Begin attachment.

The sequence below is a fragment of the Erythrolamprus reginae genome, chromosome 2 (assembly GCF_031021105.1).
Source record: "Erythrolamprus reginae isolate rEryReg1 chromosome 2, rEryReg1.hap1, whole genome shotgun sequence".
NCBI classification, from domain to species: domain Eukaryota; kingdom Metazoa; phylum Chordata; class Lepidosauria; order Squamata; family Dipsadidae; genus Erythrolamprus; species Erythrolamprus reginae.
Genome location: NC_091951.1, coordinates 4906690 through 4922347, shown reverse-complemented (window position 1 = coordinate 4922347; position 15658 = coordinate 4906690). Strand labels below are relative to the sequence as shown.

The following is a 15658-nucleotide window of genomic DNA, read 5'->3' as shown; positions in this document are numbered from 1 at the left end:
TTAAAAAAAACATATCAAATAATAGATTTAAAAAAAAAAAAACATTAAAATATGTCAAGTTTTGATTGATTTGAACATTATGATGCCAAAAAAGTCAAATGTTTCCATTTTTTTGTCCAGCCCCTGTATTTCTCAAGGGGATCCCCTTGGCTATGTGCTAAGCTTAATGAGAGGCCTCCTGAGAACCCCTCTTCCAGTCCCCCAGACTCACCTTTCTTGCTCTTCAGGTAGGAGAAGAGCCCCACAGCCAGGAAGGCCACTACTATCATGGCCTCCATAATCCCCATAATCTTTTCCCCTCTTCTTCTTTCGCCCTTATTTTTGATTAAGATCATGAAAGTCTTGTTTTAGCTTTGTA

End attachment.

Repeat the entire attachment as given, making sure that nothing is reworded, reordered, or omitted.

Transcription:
The sequence below is a fragment of the Erythrolamprus reginae genome, chromosome 2 (assembly GCF_031021105.1).
Source record: "Erythrolamprus reginae isolate rEryReg1 chromosome 2, rEryReg1.hap1, whole genome shotgun sequence".
NCBI classification, from domain to species: domain Eukaryota; kingdom Metazoa; phylum Chordata; class Lepidosauria; order Squamata; family Dipsadidae; genus Erythrolamprus; species Erythrolamprus reginae.
Genome location: NC_091951.1, coordinates 4906690 through 4922347, shown reverse-complemented (window position 1 = coordinate 4922347; position 15658 = coordinate 4906690). Strand labels below are relative to the sequence as shown.

The following is a 15658-nucleotide window of genomic DNA, read 5'->3' as shown; positions in this document are numbered from 1 at the left end:
TTAAAAAAAACATATCAAATAATAGATTTAAAAAAAAAAAAACATTAAAATATGTCAAGTTTTGATTGATTTGAACATTATGATGCCAAAAAAGTCAAATGTTTCCATTTTTTTGTCCAGCCCCTGTATTTCTCAAGGGGATCCCCTTGGCTATGTGCTAAGCTTAATGAGAGGCCTCCTGAGAACCCCTCTTCCAGTCCCCCAGACTCACCTTTCTTGCTCTTCAGGTAGGAGAAGAGCCCCACAGCCAGGAAGGCCACTACTATCATGGCCTCCATAATCCCCATAATCTTTTCCCCTCTTCTTCTTTCGCCCTTATTTTTGATTAAGATCATGAAAGTCTTGTTTTAGCTTTGTA